In ruminants, pregnancy results in up-regulation of a large number of IFN-stimulated genes (ISG) in the uterus. Recently, one of these genes was also shown to increase in peripheral blood leukocytes (PBL) during early pregnancy in sheep. Our working hypothesis is that conceptus signaling activates maternal gene expression in PBL in dairy cattle. The objectives of this study were to characterize ISG expression in PBL from pregnant (n = 20) and bred, nonpregnant (n = 30) dairy cows. Steady-state levels of mRNA for M×1, M×2, β2-microglobulin, ISG-15, IFN regulatory factor-1, and IFN regulatory factor-2 were quantified. Holstein cows were synchronized to estrus and artificially inseminated (d 0). Blood samples were collected (coccygeal venipuncture) on d 0 and 16, 18, and 20 d after insemination for progesterone analysis and PBL isolation. Pregnancy was confirmed by transrectal ultrasonography at approximately 40 d after breeding. A status x day interaction was detected for M×1, M×2, and ISG-15 gene expression. When analyzed within day, levels of mRNA for ISG-15 and M×I were greater in pregnant compared with bred, nonpregnant cows on d 18 and 20, respectively. Expression of the M×2 gene increased in the pregnant group compared with bred, nonpregnant cows on d 16, 18, and 20 after insemination. β2-Microglobulin, IFN regulatory factor-1, and IFN regulatory factor-2 were not different between groups. The results clearly indicated that components of the innate immune response are activated in PBL during the period of pregnancy recognition and early embryo signaling. The physiological implications of these changes on maternal immune function are as yet unknown; however, they do provide a unique opportunity to identify bred, nonpregnant, cows 18 d after insemination in dairy cattle.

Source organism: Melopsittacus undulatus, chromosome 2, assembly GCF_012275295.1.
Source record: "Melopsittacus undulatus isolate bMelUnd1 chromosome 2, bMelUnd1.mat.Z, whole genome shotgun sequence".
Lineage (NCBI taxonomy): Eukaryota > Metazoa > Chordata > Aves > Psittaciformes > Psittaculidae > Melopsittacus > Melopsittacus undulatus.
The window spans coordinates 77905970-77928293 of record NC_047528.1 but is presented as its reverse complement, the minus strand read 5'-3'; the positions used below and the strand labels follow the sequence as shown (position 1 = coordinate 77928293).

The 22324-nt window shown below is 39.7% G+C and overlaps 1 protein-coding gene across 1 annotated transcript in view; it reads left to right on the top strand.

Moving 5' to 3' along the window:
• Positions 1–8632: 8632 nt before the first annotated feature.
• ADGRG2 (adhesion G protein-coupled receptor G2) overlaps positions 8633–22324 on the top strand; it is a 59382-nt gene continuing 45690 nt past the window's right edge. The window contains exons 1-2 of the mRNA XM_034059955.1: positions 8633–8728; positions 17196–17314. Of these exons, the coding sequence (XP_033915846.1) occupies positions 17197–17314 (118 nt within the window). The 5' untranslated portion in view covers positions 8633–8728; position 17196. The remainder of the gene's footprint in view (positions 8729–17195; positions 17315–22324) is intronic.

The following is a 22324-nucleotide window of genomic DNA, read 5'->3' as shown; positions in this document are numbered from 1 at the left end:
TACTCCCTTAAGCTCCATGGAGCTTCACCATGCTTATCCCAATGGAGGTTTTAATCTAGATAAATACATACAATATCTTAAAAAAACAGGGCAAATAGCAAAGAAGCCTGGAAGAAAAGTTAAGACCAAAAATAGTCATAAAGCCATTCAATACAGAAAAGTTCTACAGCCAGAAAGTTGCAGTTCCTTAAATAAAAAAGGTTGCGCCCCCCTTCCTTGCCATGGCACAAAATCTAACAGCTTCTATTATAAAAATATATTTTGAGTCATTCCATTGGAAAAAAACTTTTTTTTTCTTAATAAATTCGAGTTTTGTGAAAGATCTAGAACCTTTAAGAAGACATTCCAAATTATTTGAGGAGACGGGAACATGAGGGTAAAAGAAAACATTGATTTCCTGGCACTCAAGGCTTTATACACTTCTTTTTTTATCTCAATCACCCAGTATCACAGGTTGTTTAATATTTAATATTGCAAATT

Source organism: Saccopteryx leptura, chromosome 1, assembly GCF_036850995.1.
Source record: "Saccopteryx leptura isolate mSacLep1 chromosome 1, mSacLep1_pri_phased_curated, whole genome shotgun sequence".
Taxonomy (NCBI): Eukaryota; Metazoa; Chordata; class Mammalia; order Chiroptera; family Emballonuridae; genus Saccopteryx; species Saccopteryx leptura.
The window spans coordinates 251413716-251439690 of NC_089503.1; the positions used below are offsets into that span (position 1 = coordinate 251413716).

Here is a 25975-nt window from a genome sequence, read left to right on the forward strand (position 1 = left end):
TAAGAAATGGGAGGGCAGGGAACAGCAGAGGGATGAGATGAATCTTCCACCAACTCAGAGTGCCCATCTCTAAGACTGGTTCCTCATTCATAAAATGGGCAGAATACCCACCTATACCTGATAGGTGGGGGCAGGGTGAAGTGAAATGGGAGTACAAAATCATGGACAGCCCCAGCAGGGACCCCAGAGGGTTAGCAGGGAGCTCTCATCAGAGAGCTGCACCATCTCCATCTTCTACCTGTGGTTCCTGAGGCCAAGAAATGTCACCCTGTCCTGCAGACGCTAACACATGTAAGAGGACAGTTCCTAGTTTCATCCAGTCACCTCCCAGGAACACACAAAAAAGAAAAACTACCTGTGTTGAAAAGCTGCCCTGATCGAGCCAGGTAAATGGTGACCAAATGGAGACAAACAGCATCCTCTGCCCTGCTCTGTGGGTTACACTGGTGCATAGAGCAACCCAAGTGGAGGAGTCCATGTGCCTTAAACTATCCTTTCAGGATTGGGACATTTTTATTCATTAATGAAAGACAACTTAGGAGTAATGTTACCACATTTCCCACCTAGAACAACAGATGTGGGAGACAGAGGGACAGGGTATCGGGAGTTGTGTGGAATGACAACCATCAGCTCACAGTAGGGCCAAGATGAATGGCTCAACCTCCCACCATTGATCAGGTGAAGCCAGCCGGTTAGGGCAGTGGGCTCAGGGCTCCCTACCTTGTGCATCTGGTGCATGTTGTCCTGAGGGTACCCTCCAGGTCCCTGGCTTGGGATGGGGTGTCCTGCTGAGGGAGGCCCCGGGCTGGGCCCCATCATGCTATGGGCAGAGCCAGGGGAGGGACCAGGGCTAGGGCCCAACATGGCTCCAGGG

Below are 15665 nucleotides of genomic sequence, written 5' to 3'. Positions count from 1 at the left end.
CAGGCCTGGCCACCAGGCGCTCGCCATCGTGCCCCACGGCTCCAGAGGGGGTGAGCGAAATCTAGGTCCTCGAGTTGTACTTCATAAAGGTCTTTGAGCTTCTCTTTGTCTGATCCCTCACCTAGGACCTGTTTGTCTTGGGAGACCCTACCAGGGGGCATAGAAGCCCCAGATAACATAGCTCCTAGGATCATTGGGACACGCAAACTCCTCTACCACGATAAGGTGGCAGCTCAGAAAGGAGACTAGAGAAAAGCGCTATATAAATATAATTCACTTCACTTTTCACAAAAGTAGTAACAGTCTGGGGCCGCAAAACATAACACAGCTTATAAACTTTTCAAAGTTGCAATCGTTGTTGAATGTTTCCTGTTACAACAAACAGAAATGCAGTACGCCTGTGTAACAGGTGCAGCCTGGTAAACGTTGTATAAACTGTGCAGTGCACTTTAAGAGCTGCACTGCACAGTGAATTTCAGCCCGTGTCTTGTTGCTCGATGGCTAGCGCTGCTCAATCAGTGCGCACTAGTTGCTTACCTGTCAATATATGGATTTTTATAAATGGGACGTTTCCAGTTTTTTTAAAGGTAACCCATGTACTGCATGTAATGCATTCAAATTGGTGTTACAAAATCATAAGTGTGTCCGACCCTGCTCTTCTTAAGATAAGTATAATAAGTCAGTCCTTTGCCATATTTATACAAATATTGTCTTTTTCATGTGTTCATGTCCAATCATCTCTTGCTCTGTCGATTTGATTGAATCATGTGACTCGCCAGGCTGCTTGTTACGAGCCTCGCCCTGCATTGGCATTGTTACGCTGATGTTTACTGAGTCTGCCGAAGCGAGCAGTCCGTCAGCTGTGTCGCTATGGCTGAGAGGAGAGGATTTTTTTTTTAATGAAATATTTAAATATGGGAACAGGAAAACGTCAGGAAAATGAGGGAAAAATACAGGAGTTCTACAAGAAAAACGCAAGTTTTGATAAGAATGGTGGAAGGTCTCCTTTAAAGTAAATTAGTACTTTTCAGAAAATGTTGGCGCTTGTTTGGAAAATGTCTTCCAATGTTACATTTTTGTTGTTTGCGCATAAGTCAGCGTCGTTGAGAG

All Science Journal Classification (ASJC) codes
- Food Science
- Animal Science and Zoology